First Street, Harare, Zimbabwe | Photo By Gary Bembridge (Reused under CC)

Sexual harassment of female students jolts Zimbabwe parliament into action

By Wellington Zimbowa

 

The Zimbabwean parliament is set to partner all higher education institutions in combating sexual harassment of female students, legislator Beatrice Nyamupinga has revealed.

Nyamupinga, the women’s affairs, gender and community development parliamentary committee chair, said her committee is seized with sexual harassment cases reports hence the need to find lasting solutions.

“We are still communicating with colleges and universities over this intention. We will be also working with the education parliamentary committee and the Female Students Network (FSN) in this bid to make education a safe learning environment for the girl-child,” she said at a female students workshop held Wednesday at the University of Zimbabwe.

Nyamupinga, however, said they only hope to get funding for the legislators to carry out this initiative as the government had no capacity to finance the project which will be carried out together with the FSN.

Meanwhile, Nyamupinga revealed the FSN pressure group is now a friend of the august house and a strategic member of the parliamentary committee that she chairs.

FSN is a pressure group calling for a better learning and empowering environment for the student girl-child and won a UNESCO global award prize for its roles in 2016.

Its 2015 baseline survey carried in 21 higher learning institutions unearthed rampant sexual harassment and victimization in both and private colleges and universities by staff due to poverty and fears to fail exams.

Peer pressure and drug abuse were the main triggers of perpetration by the male students.

The report noted that unavailability of sound policies at institutions to tame the scourge highlighted as emotionally and psychologically affecting female students’ fuels the problem, with some even dropping studies.

The legislator said the sexual harassment scourge is undermining the quality of education in Zimbabwe.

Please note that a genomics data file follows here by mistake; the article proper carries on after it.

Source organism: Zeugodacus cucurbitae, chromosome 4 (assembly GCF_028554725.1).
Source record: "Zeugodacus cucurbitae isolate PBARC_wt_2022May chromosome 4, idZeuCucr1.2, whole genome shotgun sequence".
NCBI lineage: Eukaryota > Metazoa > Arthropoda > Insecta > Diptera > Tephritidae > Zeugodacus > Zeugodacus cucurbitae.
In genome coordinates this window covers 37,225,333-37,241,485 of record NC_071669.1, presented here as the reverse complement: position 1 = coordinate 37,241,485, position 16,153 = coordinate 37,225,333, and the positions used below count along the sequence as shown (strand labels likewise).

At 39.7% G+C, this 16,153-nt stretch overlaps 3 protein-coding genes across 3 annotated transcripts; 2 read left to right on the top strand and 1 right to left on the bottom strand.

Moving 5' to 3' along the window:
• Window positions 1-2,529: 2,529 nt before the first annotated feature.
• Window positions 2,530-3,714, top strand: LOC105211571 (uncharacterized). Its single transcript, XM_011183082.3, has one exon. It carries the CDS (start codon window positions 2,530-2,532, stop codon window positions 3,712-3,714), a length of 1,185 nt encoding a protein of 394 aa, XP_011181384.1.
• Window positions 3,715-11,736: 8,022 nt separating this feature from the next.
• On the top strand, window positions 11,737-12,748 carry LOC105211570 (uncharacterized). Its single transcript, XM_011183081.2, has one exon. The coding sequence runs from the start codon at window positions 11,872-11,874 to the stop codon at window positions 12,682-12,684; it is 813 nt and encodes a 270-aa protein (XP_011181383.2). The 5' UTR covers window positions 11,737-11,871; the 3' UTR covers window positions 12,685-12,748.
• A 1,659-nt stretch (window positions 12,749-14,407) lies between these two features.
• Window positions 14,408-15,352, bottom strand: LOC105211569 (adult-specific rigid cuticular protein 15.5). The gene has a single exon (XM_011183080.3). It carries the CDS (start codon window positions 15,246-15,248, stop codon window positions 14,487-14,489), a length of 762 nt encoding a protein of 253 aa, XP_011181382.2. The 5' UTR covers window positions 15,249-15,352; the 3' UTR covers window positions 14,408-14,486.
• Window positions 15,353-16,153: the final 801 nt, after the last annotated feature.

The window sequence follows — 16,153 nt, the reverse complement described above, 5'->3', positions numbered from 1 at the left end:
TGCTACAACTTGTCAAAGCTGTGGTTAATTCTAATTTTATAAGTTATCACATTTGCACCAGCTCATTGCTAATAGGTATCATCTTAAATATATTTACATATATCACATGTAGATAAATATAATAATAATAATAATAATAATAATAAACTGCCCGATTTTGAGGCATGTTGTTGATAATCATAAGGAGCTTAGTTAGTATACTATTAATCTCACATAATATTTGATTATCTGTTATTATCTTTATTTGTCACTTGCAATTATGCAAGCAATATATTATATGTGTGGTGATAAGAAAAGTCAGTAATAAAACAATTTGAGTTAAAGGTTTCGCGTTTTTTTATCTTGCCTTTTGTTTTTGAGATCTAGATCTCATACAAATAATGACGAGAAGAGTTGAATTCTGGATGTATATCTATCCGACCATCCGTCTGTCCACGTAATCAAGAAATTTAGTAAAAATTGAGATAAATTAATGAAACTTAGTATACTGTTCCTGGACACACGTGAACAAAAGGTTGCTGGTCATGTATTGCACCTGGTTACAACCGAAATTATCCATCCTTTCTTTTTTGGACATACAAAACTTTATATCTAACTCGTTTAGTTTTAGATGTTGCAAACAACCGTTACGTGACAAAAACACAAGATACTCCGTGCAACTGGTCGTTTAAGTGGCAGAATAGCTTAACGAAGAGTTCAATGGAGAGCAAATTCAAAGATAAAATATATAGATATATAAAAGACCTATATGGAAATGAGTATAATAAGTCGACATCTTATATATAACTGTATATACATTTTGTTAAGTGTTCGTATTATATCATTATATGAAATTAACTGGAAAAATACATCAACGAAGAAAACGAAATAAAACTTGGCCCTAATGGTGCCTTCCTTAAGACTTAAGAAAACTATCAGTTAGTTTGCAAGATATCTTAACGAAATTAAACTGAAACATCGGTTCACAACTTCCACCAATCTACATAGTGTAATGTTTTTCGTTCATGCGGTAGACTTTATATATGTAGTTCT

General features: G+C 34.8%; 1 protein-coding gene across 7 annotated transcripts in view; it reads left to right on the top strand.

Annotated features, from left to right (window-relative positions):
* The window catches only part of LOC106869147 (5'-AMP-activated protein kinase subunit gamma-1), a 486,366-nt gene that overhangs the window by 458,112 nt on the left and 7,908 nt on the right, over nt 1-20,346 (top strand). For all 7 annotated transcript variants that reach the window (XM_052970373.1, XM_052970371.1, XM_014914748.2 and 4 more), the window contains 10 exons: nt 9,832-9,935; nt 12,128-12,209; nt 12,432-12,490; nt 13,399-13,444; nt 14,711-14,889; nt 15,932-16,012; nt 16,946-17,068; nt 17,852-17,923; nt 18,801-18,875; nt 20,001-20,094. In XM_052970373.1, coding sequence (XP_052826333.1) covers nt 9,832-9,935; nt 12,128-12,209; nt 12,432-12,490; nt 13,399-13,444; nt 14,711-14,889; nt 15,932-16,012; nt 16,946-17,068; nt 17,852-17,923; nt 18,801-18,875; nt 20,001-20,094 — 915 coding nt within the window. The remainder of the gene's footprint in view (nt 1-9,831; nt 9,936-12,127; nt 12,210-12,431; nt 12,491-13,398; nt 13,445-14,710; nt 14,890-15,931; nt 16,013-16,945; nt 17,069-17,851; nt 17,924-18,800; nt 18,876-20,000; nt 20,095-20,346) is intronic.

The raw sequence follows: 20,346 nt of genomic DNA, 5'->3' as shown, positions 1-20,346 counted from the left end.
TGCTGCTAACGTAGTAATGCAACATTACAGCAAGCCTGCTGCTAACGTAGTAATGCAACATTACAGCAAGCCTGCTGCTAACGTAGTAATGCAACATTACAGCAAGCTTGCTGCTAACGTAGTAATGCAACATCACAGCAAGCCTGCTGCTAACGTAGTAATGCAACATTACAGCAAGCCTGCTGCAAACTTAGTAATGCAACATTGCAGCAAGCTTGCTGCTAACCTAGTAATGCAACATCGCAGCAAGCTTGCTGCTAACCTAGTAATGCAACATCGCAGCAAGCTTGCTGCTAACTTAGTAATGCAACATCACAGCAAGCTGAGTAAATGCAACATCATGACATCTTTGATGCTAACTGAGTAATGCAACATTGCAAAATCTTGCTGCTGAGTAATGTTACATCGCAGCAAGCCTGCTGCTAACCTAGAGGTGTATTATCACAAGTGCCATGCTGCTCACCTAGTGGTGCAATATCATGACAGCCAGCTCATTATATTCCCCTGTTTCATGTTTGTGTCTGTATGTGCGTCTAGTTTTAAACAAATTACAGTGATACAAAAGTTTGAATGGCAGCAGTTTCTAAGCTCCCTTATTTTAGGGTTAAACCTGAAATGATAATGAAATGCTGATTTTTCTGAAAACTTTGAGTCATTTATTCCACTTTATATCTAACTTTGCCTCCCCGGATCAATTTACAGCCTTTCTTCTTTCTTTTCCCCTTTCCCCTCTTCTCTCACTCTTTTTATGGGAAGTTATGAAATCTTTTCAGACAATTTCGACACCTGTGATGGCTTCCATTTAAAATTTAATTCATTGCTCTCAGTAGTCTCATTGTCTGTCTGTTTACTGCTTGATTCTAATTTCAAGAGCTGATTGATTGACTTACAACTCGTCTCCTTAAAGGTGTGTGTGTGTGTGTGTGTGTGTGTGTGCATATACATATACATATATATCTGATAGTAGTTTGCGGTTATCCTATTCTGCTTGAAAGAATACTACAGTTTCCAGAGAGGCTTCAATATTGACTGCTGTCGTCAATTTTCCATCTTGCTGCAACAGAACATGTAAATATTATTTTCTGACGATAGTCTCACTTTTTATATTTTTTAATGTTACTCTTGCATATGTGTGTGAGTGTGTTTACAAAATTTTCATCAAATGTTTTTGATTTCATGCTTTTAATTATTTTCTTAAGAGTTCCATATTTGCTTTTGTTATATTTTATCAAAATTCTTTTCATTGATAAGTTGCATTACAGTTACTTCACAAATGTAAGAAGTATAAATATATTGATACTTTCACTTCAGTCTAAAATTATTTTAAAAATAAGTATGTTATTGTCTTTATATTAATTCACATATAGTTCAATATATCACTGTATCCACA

“Now we really don’t know if colleges are producing fit female graduates. Are those passing exams really passing because they know or it’s because they would have acceded to a sexual request from male lecturers?

“Those who, fail is it that they would have failed or they may be intelligent but paying the price for refusing sexual courtship from their male lecturers,” she queried.

Nyamupinga as a basic right, education is crucial for national development highlighting that a specific criminal law is key for perpetrators of sexual harassment of female students

According to the United Nations, one in three women has encountered either physical or sexual violence, which affects their physical, mental, sexual, and reproductive healthy.

Sustainable Development Goal 5 focuses on achieving “gender equality and empowering all women and girls.”

This includes ‘elimination of all forms of violence against all women and girls in the public and private spheres, including trafficking and sexual and other types of exploitation.’

Facilitated through professor Julie Stewart of the Women in Law Institute, the workshop was attended by students, government officials and the FSN team led by its director Evernice Munando.

 

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